The Legal Services Board will be talking about its initial high level findings from the largest ever legal needs survey in England & Wales on 29th October.
Homeless Link’s Annual Review: Support for Single Homeless People in England provides a comprehensive picture of the state of the homelessness sector and is the only data source of its kind available on homelessness services in England. It relies on help from its members and other frontline services to collect data and present information on the current service provision for people experiencing homelessness in England. If you work in the sector, your help is invaluable.
Published 01/10/2019 by Lisa Naylor
The Law Society's report presents a thorough and interesting look at the impact of technology on the access to justice sector and what can be done to make improvements in the future.
Published 18/01/2019 by Stacey Lamb
Article on what it's like to be a litigant in person is among the winners of the Bar Council Legal Reporting Awards.
Published 21/11/2018 by Laura Keane
As part of Justice Week, a research report commissioned by the Bar Council of England and Wales revealed that funding for Justice has been cut by 27% in the past decade despite government expenditure increasing by 13% since the 2008 financial crisis.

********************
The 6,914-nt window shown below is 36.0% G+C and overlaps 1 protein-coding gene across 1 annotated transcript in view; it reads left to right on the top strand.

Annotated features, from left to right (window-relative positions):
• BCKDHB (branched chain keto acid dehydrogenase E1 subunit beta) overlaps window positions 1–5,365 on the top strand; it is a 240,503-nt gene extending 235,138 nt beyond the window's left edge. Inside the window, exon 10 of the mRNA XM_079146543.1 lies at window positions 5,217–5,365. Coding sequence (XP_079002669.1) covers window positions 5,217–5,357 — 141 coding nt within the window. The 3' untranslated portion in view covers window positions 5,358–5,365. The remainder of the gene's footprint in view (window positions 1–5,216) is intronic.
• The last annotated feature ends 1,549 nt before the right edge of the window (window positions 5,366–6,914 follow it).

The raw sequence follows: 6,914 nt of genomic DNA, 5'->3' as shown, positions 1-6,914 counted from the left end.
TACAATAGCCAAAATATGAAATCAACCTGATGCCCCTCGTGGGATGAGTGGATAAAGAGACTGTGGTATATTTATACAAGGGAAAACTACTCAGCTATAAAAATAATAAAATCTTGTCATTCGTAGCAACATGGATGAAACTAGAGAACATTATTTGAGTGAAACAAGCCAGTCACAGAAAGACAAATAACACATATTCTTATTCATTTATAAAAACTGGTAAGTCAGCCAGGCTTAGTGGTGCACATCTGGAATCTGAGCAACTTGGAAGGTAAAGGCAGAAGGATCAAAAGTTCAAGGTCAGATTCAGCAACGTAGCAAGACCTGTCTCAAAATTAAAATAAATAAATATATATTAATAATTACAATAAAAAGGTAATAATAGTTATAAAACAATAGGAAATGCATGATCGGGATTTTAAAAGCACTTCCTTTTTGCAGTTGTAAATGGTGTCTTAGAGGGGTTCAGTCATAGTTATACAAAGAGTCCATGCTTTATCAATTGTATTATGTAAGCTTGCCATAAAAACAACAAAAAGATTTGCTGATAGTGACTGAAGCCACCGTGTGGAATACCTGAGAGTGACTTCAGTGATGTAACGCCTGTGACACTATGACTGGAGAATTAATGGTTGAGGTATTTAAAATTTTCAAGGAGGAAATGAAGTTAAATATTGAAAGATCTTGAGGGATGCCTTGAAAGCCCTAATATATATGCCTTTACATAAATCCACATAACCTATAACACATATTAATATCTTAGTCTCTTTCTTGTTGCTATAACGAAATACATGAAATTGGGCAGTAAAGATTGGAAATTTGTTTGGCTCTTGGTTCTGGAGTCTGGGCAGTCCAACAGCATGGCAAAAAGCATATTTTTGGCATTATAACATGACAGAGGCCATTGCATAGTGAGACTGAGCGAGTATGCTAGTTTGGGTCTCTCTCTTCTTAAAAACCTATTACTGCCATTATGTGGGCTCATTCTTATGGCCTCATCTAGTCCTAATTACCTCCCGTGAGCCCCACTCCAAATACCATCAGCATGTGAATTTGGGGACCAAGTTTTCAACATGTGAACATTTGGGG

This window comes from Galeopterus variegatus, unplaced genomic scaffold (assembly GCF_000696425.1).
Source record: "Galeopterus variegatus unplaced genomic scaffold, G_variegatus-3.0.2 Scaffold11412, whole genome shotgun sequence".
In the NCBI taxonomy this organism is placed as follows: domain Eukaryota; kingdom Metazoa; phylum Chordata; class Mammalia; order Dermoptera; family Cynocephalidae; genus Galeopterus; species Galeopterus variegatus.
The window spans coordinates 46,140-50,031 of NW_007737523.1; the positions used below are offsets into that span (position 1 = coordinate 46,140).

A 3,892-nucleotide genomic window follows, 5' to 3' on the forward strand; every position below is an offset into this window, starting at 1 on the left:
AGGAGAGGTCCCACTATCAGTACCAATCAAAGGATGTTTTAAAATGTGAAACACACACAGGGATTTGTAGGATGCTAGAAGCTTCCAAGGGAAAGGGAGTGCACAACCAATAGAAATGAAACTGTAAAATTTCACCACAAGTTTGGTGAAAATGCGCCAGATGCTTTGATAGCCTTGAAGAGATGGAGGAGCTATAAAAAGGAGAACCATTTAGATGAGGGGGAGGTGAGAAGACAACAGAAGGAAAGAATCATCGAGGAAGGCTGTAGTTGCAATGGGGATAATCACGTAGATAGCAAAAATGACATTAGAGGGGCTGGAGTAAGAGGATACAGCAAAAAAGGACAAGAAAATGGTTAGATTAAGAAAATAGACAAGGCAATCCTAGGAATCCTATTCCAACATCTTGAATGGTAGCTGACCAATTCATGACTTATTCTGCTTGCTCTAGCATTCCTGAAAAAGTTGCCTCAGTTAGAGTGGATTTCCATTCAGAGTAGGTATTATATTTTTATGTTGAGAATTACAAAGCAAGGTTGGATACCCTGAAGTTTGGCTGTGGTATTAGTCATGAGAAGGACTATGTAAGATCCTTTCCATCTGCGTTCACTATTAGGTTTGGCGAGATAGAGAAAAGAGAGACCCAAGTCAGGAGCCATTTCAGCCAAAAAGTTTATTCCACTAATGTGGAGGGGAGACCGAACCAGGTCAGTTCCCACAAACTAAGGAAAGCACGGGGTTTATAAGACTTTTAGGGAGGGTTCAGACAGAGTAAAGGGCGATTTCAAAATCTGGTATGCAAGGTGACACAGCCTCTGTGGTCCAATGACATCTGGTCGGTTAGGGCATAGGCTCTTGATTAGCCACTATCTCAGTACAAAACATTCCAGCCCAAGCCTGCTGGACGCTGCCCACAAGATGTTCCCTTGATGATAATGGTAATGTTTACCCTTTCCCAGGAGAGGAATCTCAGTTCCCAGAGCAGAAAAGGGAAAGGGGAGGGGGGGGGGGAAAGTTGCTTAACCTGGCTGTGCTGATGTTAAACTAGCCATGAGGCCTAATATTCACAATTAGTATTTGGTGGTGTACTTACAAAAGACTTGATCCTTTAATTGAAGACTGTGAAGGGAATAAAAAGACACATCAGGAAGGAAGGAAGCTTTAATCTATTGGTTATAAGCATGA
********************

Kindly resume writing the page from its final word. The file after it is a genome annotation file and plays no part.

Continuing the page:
The Indian Punjab and Haryana High Court has begun utilising IT to support litigants, lawyers and judges in a variety of ways.
Cardiff University Lecturer, Jess Mant discusses what inspired her research on litigants in person in the family court.
As part of HMCTS court reform process more and more services are moving to online systems. To help people navigate and use these new online tool "Assisted Digital" has been designed to support users of the system. HMCTS have now provided an update on the progress of Assisted Digital design.
The digitisation of the court process will fundamentally change how litigants in person interact, not just with the courts, but with the whole legal process.
The UK Administrative Justice Institute have written a blog post on the recent report by the National Audit Office's independent review of Universal Credit, in particular the observation that the Department for Work and Pensions has resisted accepting the accumulating evidence on hardship caused by delays and sanctions in the administration of Universal Credit. How can researchers help to counter this politicisation of evidence?
It's been five years since the Legal Aid, Sentencing and Punishment of Offenders (LASPO) Act came into force and drastically reduced the scope and availability of legal aid funding. We are following the post-implementation review process and feeding back to the Network to enable the views of organisations working directly with litigants in person to be shared.
HMCTS have published their latest update on the progress of the court reform process.